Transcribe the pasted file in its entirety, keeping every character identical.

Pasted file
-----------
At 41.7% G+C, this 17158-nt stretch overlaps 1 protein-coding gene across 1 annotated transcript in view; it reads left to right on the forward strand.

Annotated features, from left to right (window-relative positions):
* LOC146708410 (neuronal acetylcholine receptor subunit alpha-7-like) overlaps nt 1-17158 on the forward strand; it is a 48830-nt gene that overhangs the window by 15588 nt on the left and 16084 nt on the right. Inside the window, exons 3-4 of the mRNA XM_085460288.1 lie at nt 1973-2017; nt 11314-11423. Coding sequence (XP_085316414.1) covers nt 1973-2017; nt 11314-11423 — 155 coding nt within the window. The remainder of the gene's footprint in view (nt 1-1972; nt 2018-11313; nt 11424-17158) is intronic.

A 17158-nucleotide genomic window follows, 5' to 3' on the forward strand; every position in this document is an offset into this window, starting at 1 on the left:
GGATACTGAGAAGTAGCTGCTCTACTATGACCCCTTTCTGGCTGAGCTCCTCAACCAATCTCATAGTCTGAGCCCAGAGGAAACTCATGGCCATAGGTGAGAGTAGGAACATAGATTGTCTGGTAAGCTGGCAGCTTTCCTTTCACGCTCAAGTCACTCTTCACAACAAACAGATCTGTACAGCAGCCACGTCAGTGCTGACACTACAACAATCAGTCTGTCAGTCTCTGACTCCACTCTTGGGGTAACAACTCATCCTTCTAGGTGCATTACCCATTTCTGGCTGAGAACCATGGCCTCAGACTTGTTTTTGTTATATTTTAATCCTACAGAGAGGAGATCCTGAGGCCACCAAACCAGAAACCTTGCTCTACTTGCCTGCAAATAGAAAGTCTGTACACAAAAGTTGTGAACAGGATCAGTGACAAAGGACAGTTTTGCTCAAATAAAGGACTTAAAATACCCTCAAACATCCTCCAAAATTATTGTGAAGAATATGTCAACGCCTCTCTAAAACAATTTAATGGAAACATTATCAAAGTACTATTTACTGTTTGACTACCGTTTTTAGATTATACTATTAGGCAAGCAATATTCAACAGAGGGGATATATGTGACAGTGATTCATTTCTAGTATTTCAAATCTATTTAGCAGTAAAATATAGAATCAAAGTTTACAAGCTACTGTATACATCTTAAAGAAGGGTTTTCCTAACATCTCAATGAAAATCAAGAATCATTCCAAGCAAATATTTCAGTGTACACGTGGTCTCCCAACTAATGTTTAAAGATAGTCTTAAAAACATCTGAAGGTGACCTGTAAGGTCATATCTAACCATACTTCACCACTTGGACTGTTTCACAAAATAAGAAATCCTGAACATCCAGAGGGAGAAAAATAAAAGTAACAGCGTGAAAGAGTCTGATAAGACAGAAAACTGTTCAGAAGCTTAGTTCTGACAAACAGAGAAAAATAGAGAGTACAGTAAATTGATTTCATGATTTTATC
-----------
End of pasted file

At 41.7% G+C, this 17158-nt stretch overlaps 1 protein-coding gene across 1 annotated transcript in view; it reads left to right on the forward strand.

Annotated features, from left to right (window-relative positions):
* LOC146708410 (neuronal acetylcholine receptor subunit alpha-7-like) overlaps nt 1-17158 on the forward strand; it is a 48830-nt gene that overhangs the window by 15588 nt on the left and 16084 nt on the right. Inside the window, exons 3-4 of the mRNA XM_085460288.1 lie at nt 1973-2017; nt 11314-11423. Coding sequence (XP_085316414.1) covers nt 1973-2017; nt 11314-11423 — 155 coding nt within the window. The remainder of the gene's footprint in view (nt 1-1972; nt 2018-11313; nt 11424-17158) is intronic.

A 17158-nucleotide genomic window follows, 5' to 3' on the forward strand; every position in this document is an offset into this window, starting at 1 on the left:
GGATACTGAGAAGTAGCTGCTCTACTATGACCCCTTTCTGGCTGAGCTCCTCAACCAATCTCATAGTCTGAGCCCAGAGGAAACTCATGGCCATAGGTGAGAGTAGGAACATAGATTGTCTGGTAAGCTGGCAGCTTTCCTTTCACGCTCAAGTCACTCTTCACAACAAACAGATCTGTACAGCAGCCACGTCAGTGCTGACACTACAACAATCAGTCTGTCAGTCTCTGACTCCACTCTTGGGGTAACAACTCATCCTTCTAGGTGCATTACCCATTTCTGGCTGAGAACCATGGCCTCAGACTTGTTTTTGTTATATTTTAATCCTACAGAGAGGAGATCCTGAGGCCACCAAACCAGAAACCTTGCTCTACTTGCCTGCAAATAGAAAGTCTGTACACAAAAGTTGTGAACAGGATCAGTGACAAAGGACAGTTTTGCTCAAATAAAGGACTTAAAATACCCTCAAACATCCTCCAAAATTATTGTGAAGAATATGTCAACGCCTCTCTAAAACAATTTAATGGAAACATTATCAAAGTACTATTTACTGTTTGACTACCGTTTTTAGATTATACTATTAGGCAAGCAATATTCAACAGAGGGGATATATGTGACAGTGATTCATTTCTAGTATTTCAAATCTATTTAGCAGTAAAATATAGAATCAAAGTTTACAAGCTACTGTATACATCTTAAAGAAGGGTTTTCCTAACATCTCAATGAAAATCAAGAATCATTCCAAGCAAATATTTCAGTGTACACGTGGTCTCCCAACTAATGTTTAAAGATAGTCTTAAAAACATCTGAAGGTGACCTGTAAGGTCATATCTAACCATACTTCACCACTTGGACTGTTTCACAAAATAAGAAATCCTGAACATCCAGAGGGAGAAAAATAAAAGTAACAGCGTGAAAGAGTCTGATAAGACAGAAAACTGTTCAGAAGCTTAGTTCTGACAAACAGAGAAAAATAGAGAGTACAGTAAATTGATTTCATGATTTTATC